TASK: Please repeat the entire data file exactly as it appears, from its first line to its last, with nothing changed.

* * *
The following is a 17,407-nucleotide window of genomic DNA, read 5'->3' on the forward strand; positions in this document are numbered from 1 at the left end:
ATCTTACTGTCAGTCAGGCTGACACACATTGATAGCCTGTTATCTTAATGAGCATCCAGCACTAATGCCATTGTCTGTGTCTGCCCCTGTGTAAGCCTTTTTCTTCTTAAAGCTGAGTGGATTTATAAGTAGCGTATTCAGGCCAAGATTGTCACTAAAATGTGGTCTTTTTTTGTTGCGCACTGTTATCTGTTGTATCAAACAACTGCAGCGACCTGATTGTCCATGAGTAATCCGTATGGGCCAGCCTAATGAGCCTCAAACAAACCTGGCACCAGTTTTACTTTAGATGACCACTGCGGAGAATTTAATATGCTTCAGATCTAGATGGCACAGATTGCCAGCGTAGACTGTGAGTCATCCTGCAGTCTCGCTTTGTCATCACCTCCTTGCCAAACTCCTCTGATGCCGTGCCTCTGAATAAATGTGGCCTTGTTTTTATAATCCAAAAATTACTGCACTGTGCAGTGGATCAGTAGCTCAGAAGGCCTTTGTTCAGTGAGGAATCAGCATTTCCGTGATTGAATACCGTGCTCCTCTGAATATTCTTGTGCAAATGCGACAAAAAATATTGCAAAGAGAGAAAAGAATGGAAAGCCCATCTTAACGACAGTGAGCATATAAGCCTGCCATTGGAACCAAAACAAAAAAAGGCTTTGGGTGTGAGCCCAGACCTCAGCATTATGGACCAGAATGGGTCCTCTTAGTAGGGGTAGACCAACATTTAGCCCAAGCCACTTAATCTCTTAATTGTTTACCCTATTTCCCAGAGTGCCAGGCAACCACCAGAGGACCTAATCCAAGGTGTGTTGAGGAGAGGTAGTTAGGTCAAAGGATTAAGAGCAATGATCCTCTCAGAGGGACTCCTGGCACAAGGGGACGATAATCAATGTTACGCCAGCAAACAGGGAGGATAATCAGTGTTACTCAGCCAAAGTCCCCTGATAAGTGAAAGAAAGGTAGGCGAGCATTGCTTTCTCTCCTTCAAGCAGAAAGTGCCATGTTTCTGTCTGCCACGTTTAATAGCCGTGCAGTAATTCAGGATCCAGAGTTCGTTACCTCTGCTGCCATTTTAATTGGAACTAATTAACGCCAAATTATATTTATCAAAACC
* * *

The following is a 17,407-nucleotide window of genomic DNA, read 5'->3' on the forward strand; positions in this document are numbered from 1 at the left end:
ATCTTACTGTCAGTCAGGCTGACACACATTGATAGCCTGTTATCTTAATGAGCATCCAGCACTAATGCCATTGTCTGTGTCTGCCCCTGTGTAAGCCTTTTTCTTCTTAAAGCTGAGTGGATTTATAAGTAGCGTATTCAGGCCAAGATTGTCACTAAAATGTGGTCTTTTTTTGTTGCGCACTGTTATCTGTTGTATCAAACAACTGCAGCGACCTGATTGTCCATGAGTAATCCGTATGGGCCAGCCTAATGAGCCTCAAACAAACCTGGCACCAGTTTTACTTTAGATGACCACTGCGGAGAATTTAATATGCTTCAGATCTAGATGGCACAGATTGCCAGCGTAGACTGTGAGTCATCCTGCAGTCTCGCTTTGTCATCACCTCCTTGCCAAACTCCTCTGATGCCGTGCCTCTGAATAAATGTGGCCTTGTTTTTATAATCCAAAAATTACTGCACTGTGCAGTGGATCAGTAGCTCAGAAGGCCTTTGTTCAGTGAGGAATCAGCATTTCCGTGATTGAATACCGTGCTCCTCTGAATATTCTTGTGCAAATGCGACAAAAAATATTGCAAAGAGAGAAAAGAATGGAAAGCCCATCTTAACGACAGTGAGCATATAAGCCTGCCATTGGAACCAAAACAAAAAAAGGCTTTGGGTGTGAGCCCAGACCTCAGCATTATGGACCAGAATGGGTCCTCTTAGTAGGGGTAGACCAACATTTAGCCCAAGCCACTTAATCTCTTAATTGTTTACCCTATTTCCCAGAGTGCCAGGCAACCACCAGAGGACCTAATCCAAGGTGTGTTGAGGAGAGGTAGTTAGGTCAAAGGATTAAGAGCAATGATCCTCTCAGAGGGACTCCTGGCACAAGGGGACGATAATCAATGTTACGCCAGCAAACAGGGAGGATAATCAGTGTTACTCAGCCAAAGTCCCCTGATAAGTGAAAGAAAGGTAGGCGAGCATTGCTTTCTCTCCTTCAAGCAGAAAGTGCCATGTTTCTGTCTGCCACGTTTAATAGCCGTGCAGTAATTCAGGATCCAGAGTTCGTTACCTCTGCTGCCATTTTAATTGGAACTAATTAACGCCAAATTATATTTATCAAAACC